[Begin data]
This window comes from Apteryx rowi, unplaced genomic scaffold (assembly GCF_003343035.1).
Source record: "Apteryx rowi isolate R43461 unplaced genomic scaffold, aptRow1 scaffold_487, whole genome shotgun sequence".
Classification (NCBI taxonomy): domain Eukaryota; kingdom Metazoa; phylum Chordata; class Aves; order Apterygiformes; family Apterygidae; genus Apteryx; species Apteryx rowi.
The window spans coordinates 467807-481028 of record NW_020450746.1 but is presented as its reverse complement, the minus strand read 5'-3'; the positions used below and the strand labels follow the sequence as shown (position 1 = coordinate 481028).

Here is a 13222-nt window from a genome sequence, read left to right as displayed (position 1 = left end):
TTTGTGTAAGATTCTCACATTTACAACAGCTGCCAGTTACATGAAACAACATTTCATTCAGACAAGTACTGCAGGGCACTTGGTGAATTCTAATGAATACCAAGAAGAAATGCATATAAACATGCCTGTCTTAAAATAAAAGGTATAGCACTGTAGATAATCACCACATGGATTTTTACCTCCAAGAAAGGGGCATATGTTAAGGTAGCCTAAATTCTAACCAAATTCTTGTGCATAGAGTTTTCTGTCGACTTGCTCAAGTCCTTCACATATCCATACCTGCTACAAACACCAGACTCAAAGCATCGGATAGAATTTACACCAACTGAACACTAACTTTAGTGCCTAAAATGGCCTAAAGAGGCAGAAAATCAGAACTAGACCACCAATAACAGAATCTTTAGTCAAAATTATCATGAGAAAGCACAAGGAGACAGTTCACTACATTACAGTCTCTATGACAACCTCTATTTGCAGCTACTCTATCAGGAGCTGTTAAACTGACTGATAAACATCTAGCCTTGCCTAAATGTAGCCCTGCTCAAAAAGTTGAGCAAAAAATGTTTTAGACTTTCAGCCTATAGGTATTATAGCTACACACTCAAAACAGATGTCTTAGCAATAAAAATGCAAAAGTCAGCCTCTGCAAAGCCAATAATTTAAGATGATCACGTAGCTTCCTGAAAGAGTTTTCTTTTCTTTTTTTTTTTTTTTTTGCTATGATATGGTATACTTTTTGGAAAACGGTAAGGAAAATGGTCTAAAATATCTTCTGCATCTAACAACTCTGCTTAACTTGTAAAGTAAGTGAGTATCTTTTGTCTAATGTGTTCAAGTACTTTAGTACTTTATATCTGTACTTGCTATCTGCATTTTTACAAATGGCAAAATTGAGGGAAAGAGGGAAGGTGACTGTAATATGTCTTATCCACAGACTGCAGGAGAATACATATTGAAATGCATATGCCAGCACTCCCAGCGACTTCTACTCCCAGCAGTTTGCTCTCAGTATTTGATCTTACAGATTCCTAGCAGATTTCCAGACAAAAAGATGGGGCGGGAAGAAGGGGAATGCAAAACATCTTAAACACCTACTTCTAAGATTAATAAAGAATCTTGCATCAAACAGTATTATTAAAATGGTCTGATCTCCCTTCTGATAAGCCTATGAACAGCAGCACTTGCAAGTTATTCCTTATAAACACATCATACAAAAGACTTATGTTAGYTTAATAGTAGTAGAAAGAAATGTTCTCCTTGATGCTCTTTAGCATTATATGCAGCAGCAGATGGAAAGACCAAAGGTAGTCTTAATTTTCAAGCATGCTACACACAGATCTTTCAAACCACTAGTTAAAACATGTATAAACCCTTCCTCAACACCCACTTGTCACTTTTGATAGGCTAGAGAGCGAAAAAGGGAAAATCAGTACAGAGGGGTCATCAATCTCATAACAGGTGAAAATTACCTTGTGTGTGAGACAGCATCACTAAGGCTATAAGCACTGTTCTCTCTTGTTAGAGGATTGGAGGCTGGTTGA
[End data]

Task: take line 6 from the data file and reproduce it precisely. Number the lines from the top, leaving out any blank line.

TTTGTGTAAGATTCTCACATTTACAACAGCTGCCAGTTACATGAAACAACATTTCATTCAGACAAGTACTGCAGGGCACTTGGTGAATTCTAATGAATACCAAGAAGAAATGCATATAAACATGCCTGTCTTAAAATAAAAGGTATAGCACTGTAGATAATCACCACATGGATTTTTACCTCCAAGAAAGGGGCATATGTTAAGGTAGCCTAAATTCTAACCAAATTCTTGTGCATAGAGTTTTCTGTCGACTTGCTCAAGTCCTTCACATATCCATACCTGCTACAAACACCAGACTCAAAGCATCGGATAGAATTTACACCAACTGAACACTAACTTTAGTGCCTAAAATGGCCTAAAGAGGCAGAAAATCAGAACTAGACCACCAATAACAGAATCTTTAGTCAAAATTATCATGAGAAAGCACAAGGAGACAGTTCACTACATTACAGTCTCTATGACAACCTCTATTTGCAGCTACTCTATCAGGAGCTGTTAAACTGACTGATAAACATCTAGCCTTGCCTAAATGTAGCCCTGCTCAAAAAGTTGAGCAAAAAATGTTTTAGACTTTCAGCCTATAGGTATTATAGCTACACACTCAAAACAGATGTCTTAGCAATAAAAATGCAAAAGTCAGCCTCTGCAAAGCCAATAATTTAAGATGATCACGTAGCTTCCTGAAAGAGTTTTCTTTTCTTTTTTTTTTTTTTTTTGCTATGATATGGTATACTTTTTGGAAAACGGTAAGGAAAATGGTCTAAAATATCTTCTGCATCTAACAACTCTGCTTAACTTGTAAAGTAAGTGAGTATCTTTTGTCTAATGTGTTCAAGTACTTTAGTACTTTATATCTGTACTTGCTATCTGCATTTTTACAAATGGCAAAATTGAGGGAAAGAGGGAAGGTGACTGTAATATGTCTTATCCACAGACTGCAGGAGAATACATATTGAAATGCATATGCCAGCACTCCCAGCGACTTCTACTCCCAGCAGTTTGCTCTCAGTATTTGATCTTACAGATTCCTAGCAGATTTCCAGACAAAAAGATGGGGCGGGAAGAAGGGGAATGCAAAACATCTTAAACACCTACTTCTAAGATTAATAAAGAATCTTGCATCAAACAGTATTATTAAAATGGTCTGATCTCCCTTCTGATAAGCCTATGAACAGCAGCACTTGCAAGTTATTCCTTATAAACACATCATACAAAAGACTTATGTTAGYTTAATAGTAGTAGAAAGAAATGTTCTCCTTGATGCTCTTTAGCATTATATGCAGCAGCAGATGGAAAGACCAAAGGTAGTCTTAATTTTCAAGCATGCTACACACAGATCTTTCAAACCACTAGTTAAAACATGTATAAACCCTTCCTCAACACCCACTTGTCACTTTTGATAGGCTAGAGAGCGAAAAAGGGAAAATCAGTACAGAGGGGTCATCAATCTCATAACAGGTGAAAATTACCTTGTGTGTGAGACAGCATCACTAAGGCTATAAGCACTGTTCTCTCTTGTTAGAGGATTGGAGGCTGGTTGA